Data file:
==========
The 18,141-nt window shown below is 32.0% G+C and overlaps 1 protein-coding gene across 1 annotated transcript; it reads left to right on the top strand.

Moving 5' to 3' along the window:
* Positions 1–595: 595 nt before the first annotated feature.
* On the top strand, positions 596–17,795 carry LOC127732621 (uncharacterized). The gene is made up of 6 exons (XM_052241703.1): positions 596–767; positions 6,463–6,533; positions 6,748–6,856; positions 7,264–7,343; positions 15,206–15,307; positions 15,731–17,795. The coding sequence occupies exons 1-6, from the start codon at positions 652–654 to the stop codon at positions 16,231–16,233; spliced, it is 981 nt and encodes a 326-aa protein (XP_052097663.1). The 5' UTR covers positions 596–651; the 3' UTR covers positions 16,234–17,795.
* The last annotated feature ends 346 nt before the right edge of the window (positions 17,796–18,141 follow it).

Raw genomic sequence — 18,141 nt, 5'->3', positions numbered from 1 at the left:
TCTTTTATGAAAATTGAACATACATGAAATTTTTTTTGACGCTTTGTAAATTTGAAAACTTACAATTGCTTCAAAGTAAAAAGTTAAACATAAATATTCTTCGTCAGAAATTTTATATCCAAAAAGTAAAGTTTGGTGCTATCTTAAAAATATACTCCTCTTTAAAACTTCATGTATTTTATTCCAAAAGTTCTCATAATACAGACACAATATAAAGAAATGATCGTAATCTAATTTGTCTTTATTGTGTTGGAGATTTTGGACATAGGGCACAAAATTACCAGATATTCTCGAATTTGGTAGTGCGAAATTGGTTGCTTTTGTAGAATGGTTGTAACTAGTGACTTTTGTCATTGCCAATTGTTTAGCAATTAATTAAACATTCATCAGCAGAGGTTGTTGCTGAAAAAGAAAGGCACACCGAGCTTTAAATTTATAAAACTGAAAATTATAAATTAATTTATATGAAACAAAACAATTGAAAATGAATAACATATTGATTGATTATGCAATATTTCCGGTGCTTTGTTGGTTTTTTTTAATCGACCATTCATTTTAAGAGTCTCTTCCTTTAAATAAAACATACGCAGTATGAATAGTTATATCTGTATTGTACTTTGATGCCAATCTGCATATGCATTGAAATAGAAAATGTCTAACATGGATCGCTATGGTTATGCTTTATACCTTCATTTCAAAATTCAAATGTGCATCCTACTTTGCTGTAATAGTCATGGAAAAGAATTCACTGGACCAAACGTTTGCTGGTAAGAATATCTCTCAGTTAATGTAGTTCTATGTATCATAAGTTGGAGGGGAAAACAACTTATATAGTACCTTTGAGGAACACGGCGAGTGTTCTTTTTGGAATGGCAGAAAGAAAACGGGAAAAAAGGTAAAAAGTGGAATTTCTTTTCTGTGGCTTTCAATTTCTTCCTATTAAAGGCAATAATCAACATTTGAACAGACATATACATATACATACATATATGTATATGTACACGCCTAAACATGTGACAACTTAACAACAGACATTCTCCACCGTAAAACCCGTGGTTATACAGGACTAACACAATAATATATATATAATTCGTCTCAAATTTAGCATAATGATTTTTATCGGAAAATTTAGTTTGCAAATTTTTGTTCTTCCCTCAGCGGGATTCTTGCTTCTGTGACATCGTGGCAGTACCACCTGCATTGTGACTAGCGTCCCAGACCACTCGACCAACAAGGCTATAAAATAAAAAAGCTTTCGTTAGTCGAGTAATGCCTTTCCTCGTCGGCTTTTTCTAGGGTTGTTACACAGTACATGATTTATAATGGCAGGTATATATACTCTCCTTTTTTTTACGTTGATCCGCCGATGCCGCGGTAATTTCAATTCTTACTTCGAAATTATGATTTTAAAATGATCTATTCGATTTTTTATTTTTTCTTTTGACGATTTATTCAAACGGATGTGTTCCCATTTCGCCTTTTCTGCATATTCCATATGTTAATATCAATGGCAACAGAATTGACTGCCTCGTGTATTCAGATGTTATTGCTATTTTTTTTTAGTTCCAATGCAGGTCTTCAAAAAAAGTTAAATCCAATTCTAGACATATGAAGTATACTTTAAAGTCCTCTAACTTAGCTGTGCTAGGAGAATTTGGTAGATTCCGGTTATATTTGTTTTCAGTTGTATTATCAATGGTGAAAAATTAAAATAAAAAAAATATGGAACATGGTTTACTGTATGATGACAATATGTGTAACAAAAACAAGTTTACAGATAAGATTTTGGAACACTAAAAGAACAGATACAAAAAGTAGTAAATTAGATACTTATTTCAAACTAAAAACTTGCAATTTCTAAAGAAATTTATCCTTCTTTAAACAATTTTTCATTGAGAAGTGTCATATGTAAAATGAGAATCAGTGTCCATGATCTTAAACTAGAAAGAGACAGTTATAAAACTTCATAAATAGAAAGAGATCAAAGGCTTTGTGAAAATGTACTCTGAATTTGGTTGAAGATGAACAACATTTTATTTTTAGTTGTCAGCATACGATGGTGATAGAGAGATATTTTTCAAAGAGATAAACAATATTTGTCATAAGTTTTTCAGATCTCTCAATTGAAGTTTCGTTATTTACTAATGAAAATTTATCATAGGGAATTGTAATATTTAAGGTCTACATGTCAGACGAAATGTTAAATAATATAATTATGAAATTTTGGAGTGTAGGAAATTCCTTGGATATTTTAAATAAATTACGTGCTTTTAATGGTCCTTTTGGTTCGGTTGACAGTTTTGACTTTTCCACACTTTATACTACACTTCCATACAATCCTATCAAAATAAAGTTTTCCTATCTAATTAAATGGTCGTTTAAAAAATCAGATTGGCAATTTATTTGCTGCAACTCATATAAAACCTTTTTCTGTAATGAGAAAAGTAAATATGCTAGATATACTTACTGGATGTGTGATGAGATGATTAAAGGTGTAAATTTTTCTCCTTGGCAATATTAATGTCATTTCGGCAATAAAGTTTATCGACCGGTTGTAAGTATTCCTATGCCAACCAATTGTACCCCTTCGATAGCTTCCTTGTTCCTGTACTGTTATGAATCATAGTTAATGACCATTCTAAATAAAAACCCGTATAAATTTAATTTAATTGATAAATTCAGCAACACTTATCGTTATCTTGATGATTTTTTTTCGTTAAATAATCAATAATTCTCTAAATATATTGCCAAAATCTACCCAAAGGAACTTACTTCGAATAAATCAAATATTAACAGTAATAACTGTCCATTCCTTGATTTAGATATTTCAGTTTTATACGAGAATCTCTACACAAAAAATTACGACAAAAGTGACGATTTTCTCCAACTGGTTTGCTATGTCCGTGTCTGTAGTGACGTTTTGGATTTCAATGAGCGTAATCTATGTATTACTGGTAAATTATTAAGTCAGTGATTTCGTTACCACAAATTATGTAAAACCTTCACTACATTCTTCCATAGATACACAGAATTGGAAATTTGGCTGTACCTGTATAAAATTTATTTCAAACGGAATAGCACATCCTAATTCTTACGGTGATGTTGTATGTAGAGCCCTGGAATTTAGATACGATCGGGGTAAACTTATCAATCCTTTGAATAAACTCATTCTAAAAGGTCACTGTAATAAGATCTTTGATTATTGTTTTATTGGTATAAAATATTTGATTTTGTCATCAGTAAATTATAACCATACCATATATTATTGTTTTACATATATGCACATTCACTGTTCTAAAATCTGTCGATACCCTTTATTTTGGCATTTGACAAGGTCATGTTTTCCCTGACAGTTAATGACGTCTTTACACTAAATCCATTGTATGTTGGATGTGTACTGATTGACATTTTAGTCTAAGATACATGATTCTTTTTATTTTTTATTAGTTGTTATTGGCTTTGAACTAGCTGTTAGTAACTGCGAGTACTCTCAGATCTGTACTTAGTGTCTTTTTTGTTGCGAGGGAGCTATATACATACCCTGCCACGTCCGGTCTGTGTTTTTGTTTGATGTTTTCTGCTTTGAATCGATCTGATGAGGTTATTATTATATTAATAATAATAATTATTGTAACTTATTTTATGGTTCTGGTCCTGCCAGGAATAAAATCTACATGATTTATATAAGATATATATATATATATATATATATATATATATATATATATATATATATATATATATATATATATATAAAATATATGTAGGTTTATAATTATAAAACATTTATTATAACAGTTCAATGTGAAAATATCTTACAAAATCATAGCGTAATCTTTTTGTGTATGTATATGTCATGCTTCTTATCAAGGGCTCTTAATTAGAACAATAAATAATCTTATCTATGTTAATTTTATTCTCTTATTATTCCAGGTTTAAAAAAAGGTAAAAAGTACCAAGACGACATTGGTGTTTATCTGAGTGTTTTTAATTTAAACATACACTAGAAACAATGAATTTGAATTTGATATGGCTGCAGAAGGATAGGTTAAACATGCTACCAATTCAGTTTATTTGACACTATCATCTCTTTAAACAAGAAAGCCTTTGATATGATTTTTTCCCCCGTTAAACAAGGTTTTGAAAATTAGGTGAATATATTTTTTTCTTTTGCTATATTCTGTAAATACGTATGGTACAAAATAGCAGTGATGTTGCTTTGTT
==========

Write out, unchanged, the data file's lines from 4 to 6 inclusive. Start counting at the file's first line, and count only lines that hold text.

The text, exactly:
* On the top strand, positions 596–17,795 carry LOC127732621 (uncharacterized). The gene is made up of 6 exons (XM_052241703.1): positions 596–767; positions 6,463–6,533; positions 6,748–6,856; positions 7,264–7,343; positions 15,206–15,307; positions 15,731–17,795. The coding sequence occupies exons 1-6, from the start codon at positions 652–654 to the stop codon at positions 16,231–16,233; spliced, it is 981 nt and encodes a 326-aa protein (XP_052097663.1). The 5' UTR covers positions 596–651; the 3' UTR covers positions 16,234–17,795.
* The last annotated feature ends 346 nt before the right edge of the window (positions 17,796–18,141 follow it).

Raw genomic sequence — 18,141 nt, 5'->3', positions numbered from 1 at the left: